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Op-ed: A new movement providing new solutions — social enterprise in Rhode Island

November 8th, 2010

A version of the following op-ed by Sandra Enos and Kelly Ramirez was published in the Providence Journal on Nov. 2, 2010. Enos is associate professor of sociology at Bryant University;  Ramirez is CEO of Social Venture Partners of Rhode Island.

SMITHFIELD, R.I. — In a political season where nearly every candidate champions the cause of more jobs and many pledge to fix a broken economy, there are new signs of economic activity and creative approaches to Rhode Island's vexing social problems. Under the umbrella of social enterprise or social entrepreneurship, communities are organizing themselves to address challenges that have eluded old solutions.

Social enterprises are mission-driven initiatives that apply market-based strategies and entrepreneurship to maximize social impact. Imagine a restaurant whose employees work their way out of homelessness and whose profits are directed back to serving other clients. Envision a line of artisanal granola prepared by refugees from Iraq, Sudan and Burundi cooked up in the kitchen at Amos House. Think organic soda produced by high school students learning business skills and funneling the profits to support college scholarships. These are just a few examples of the more than 100 homegrown social enterprises in our community.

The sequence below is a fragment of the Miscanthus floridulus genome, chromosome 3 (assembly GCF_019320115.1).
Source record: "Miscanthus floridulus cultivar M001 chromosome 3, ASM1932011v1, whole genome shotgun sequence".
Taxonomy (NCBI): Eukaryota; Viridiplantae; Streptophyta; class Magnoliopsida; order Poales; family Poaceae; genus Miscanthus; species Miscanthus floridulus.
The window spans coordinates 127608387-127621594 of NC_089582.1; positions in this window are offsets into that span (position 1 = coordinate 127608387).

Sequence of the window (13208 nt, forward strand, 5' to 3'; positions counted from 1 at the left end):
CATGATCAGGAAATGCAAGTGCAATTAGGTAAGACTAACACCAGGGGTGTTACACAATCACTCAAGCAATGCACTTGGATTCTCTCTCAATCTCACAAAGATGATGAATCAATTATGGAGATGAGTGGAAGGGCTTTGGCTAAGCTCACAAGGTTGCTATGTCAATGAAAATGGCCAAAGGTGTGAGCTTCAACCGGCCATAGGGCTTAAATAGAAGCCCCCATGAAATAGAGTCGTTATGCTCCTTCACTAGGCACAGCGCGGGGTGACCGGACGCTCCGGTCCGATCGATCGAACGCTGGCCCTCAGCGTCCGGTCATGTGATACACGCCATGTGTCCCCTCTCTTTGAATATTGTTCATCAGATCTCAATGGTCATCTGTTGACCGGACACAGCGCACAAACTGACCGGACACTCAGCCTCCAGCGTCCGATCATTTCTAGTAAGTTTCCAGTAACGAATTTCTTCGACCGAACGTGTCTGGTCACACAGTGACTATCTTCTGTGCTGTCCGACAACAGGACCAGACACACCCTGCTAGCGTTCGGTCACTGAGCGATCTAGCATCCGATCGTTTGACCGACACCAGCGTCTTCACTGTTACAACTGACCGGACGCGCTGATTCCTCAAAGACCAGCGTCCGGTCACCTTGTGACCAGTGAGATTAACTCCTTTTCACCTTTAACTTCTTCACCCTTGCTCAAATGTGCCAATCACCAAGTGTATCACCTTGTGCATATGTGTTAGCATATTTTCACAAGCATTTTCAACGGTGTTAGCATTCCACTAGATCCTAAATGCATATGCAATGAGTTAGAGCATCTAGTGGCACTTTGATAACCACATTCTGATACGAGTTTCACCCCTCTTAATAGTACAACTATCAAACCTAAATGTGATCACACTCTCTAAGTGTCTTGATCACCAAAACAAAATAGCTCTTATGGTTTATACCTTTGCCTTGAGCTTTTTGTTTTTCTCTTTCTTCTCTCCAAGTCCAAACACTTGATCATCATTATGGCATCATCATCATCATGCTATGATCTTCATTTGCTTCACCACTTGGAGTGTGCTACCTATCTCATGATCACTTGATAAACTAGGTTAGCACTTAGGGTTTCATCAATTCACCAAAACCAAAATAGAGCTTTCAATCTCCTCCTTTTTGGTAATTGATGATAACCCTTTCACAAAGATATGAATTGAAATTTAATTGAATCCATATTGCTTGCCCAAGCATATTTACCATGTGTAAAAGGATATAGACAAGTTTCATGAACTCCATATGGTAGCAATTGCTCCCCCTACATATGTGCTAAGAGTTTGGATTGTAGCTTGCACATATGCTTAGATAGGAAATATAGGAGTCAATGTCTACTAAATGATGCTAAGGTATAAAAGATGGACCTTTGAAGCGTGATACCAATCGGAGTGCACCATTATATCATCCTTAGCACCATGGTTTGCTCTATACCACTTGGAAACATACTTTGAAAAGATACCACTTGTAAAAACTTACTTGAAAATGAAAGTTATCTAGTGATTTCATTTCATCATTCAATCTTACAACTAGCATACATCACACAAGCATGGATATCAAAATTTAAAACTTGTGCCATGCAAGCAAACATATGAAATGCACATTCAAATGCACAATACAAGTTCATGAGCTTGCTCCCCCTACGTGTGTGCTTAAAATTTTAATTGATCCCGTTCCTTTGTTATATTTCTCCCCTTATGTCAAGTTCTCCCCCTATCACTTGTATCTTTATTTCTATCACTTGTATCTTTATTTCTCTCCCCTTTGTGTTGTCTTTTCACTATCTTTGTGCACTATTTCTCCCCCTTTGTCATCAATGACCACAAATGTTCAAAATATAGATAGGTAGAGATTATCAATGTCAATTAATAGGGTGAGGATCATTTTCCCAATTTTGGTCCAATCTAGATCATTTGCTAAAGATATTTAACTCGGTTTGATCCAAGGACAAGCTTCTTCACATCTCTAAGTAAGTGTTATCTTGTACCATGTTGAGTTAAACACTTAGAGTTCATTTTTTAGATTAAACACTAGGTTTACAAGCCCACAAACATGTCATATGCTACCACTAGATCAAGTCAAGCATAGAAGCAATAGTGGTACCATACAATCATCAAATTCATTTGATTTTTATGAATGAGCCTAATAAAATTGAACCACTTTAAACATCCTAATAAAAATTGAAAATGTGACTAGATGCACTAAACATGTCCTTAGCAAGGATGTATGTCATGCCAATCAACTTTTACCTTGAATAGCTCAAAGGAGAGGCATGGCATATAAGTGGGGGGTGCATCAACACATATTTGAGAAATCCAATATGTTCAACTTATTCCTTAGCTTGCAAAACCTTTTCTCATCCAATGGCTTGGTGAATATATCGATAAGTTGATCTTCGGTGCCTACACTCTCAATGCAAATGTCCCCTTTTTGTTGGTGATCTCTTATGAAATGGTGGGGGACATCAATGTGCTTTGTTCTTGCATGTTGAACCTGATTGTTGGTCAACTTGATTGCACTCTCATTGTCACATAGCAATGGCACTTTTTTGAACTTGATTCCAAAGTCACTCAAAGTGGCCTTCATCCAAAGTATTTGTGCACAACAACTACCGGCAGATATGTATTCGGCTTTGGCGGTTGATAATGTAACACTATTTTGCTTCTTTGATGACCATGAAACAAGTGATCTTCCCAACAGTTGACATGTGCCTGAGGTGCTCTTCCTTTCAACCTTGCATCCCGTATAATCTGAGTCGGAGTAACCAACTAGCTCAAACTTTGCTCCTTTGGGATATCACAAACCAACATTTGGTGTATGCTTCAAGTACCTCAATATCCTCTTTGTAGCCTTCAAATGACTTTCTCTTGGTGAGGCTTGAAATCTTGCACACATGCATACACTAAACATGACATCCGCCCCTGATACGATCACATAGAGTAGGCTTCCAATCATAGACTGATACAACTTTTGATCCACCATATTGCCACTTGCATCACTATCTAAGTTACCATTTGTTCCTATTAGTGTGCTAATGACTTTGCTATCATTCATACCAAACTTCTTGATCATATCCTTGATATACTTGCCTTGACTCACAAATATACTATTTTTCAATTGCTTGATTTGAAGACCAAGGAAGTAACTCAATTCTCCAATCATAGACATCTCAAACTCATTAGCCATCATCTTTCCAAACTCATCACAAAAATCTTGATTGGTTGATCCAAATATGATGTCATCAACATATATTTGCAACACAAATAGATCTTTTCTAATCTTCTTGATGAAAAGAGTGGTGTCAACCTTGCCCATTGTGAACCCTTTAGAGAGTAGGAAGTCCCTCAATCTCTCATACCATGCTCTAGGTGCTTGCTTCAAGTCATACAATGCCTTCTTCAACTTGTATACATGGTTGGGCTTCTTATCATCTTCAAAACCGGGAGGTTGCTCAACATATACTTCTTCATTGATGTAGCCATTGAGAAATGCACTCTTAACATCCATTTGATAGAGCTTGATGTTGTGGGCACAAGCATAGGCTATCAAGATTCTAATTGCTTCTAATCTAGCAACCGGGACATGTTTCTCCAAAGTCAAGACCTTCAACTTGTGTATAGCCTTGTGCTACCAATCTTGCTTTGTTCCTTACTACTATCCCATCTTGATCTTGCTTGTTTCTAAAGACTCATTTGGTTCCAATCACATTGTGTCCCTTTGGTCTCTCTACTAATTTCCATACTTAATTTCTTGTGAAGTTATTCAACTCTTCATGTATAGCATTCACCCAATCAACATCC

Because of the size, creativity and critical mass of this movement within Rhode Island, the state is emerging as a national leader in the new and exciting sector of social enterprise. Eight factors contribute to this development.

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Amber Day part of New York Times online debate: When does a fake political rally turn real?

October 29th, 2010

Amber Day, assistant professor of English and cultural studies, was invited by the New York Times to be a part of its online debate exploring the topic "When Does a Fake Political Rally Turn Real?" Her contribution to the seven-person debate is headlined "Satirists Telling the Truth."

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Op-Ed: Satire as antidote to a poisoned political debate, or ‘How I learned to stop worrying and love cable news’

October 28th, 2010

A slightly shorter version of the following op-ed by Amber Day was published by Newsday on Oct. 28.  Day is an assistant professor of English and cultural studies and author of the forthcoming book Satire and Dissent.

SMITHFIELD, R.I. — The  much-publicized "Rally to Restore Sanity" will draw thousands of Americans to Washington, D.C., on October 30th to take part in an event that is billed as "a rally for the people who've been too busy to go to rallies." The event is a spectacular example of the renaissance in political satire that is developing in the face of the stunning failings of public political discussion today.

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Serious comedy fills the discourse void

October 28th, 2010

This Newsday op-ed (available to paid subscribers only) by Amber Day, assistant professor of English and cultural studies, is a shorter version of this commentary.